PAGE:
TripAdvisor Survey Finds American Travelers Are Top Tippers

PHOTO: A woman signs her restaurant check in an undated stock photo. Getty Images/Vetta
A survey of eight countries found that 60 percent of respondents from the U.S. always tip for service on vacation. Pictured: A woman signs her restaurant bill in this undated stock photo.

TripAdvisor released the results of its tipping survey today and it suggests that the international service industry should be sure to roll out the welcome mat for American tourists this summer.

The survey included more than 25,000 respondents from eight countries: Brazil, France, Germany, Italy, Russia, Spain, the United Kingdom and the United States. According to its findings, 60 percent of those polled from the U.S. always tip for service on vacation, whereas only 27 percent -- on average -- of respondents from the seven other countries included in the report testified to the same practice.

And while not every American tourist "always" tips, 97 percent tip for restaurant service, 79 percent tip bellmen, 73 percent add a tip to room service, and 69 percent tip housekeeping.

Still, there are no firm rules to travel tipping. Although TripAdvisor found that 56 percent of Americans think tipping is "expected," 26 percent of U.S. respondents admitted they are often unsure of what constitutes appropriate gratuity in the countries they visit.

Etiquette expert Diane Gottsman offered her two cents to help clear up some of the confusion.

"There are so many different customs and so many different countries," she said. "Every one of those countries is different. The best way to find out how to tip on vacation is to do your research before you go. Ask the hotels and the cruise lines what they suggest. Buy a travel book. You do want to know the customs."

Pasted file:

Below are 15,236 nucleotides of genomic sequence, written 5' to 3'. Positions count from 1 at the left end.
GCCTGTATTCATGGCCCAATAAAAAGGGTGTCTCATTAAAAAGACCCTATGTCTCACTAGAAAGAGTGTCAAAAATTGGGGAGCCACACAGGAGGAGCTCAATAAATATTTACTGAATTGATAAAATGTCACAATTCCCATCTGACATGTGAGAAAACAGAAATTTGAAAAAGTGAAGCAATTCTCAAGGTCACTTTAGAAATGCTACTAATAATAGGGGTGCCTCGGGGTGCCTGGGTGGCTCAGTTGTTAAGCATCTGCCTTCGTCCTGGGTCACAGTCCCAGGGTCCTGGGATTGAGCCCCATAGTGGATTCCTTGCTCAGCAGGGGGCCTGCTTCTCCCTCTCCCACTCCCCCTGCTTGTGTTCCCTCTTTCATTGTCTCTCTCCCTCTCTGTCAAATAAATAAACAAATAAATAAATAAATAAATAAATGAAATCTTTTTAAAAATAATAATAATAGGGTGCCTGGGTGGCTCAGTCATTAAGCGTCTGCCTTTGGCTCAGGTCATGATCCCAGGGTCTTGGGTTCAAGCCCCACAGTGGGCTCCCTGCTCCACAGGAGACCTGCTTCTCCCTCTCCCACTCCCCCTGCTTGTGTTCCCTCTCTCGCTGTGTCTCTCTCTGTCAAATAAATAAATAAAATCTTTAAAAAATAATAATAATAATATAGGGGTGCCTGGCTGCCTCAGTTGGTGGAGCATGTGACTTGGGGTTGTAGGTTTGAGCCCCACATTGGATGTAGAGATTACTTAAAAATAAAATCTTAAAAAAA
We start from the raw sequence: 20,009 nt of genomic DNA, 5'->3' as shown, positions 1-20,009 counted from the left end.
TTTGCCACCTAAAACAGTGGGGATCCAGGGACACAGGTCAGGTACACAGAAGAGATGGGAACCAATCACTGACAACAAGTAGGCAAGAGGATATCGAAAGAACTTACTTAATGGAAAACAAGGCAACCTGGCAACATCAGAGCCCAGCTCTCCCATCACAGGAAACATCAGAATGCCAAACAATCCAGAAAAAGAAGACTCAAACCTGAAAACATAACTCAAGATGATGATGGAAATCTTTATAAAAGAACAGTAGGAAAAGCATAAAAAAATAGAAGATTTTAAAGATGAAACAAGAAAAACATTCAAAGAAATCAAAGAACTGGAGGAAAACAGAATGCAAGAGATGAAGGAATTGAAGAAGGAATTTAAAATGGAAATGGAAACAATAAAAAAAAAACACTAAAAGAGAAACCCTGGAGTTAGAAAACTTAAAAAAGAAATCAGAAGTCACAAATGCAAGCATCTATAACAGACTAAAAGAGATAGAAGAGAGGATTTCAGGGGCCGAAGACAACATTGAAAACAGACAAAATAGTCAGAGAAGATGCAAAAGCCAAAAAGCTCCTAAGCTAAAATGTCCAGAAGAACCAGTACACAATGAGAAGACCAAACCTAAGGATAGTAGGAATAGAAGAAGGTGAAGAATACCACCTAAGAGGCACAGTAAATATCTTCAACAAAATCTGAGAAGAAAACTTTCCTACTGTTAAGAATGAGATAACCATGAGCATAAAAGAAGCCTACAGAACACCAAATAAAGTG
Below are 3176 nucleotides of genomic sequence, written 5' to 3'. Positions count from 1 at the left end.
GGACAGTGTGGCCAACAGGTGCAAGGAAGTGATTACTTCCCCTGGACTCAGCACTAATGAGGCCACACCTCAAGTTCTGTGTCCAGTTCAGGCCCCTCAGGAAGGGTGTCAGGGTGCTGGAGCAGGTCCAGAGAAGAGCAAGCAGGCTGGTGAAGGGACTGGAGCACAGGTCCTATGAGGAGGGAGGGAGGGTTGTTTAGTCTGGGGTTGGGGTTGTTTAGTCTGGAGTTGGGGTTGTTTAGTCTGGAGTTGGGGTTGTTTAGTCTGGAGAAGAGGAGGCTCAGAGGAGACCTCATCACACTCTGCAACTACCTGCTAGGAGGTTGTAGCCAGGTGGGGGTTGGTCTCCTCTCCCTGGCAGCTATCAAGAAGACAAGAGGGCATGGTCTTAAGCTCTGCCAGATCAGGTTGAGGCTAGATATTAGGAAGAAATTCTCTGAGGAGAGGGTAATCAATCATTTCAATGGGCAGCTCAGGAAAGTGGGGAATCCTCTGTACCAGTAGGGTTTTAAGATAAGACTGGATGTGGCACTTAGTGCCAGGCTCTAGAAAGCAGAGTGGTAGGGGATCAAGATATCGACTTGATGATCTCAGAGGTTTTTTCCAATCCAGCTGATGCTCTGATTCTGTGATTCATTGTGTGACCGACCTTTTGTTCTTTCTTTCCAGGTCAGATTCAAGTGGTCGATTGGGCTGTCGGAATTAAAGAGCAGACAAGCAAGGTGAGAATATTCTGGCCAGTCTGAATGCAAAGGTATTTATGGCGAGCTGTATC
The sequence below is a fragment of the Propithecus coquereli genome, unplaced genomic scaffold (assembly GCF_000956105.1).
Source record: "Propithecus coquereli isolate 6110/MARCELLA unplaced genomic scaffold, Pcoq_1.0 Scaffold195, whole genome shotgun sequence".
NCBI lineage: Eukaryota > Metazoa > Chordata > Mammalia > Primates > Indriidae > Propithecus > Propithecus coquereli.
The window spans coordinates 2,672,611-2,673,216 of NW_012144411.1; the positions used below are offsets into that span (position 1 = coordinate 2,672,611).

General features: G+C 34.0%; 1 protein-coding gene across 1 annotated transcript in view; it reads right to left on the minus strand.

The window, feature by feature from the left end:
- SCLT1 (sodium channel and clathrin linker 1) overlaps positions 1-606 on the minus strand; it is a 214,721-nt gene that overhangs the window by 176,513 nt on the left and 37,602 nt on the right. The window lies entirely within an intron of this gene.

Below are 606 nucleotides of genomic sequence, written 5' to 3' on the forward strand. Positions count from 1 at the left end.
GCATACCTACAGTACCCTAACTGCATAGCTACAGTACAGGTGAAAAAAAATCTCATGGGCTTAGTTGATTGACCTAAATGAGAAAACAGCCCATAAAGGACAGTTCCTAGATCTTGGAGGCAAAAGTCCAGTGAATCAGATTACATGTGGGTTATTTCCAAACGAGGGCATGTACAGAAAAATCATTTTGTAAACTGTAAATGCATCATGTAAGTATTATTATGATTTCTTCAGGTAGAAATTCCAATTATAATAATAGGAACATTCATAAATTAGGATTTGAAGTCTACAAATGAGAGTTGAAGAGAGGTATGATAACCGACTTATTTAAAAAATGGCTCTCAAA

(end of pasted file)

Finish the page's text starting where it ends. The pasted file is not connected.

Gottsman acknowledged that there is no one definitive guide to gratuity, but she concluded that "the bottom line is you should tip graciously and what you can afford. Remember that you're tipping on a service that was provided to you and you want to acknowledge [the staff's] efforts."

She stressed that not even bad service is an excuse to "skip a tip."

"If you do have a complaint, voice your complaint diplomatically [and] politely to the management, but don't skip that tip. Leave something. You might leave a minimum tip, but leave something. You do want to let the management know, though, because more often than not, they're going to make it right. Don't get caught up in the minutia of a dollar here or there."

American travelers would do well to follow Gottsman's advice. After all, we have a reputation to uphold. At a bare minimum, Gottsman shared the Top-5 Tipping 'Don'ts' that tourists of every nationality should keep in mind:

1. Don't ask the bellman for change. Arrive to the hotel prepared with sufficient bills, or ask the front desk for change when you check in.

2. Don't say, “I’ll get you later.” Be ready to tip when the service is provided.

3. Don't forget the valet. Taking your car, and bringing it back are not "free". Tip the valet $2 to $5 for special services.

4. Don't tip the housekeeper at the end of the stay. Tip daily as employees change from one day to another, $3 to $5 per day. A good rule of thumb is $1 per person staying in the room.

5. Don't leave a tip on the pillow. Think ahead and bring along a several small white envelopes or ask the front desk if they have tip envelopes. Print "For Housekeeping – Thank You". Enclose a daily tip, and leave it on the desk or counter. Yes, this requires some prior thought and planning, but you can do it.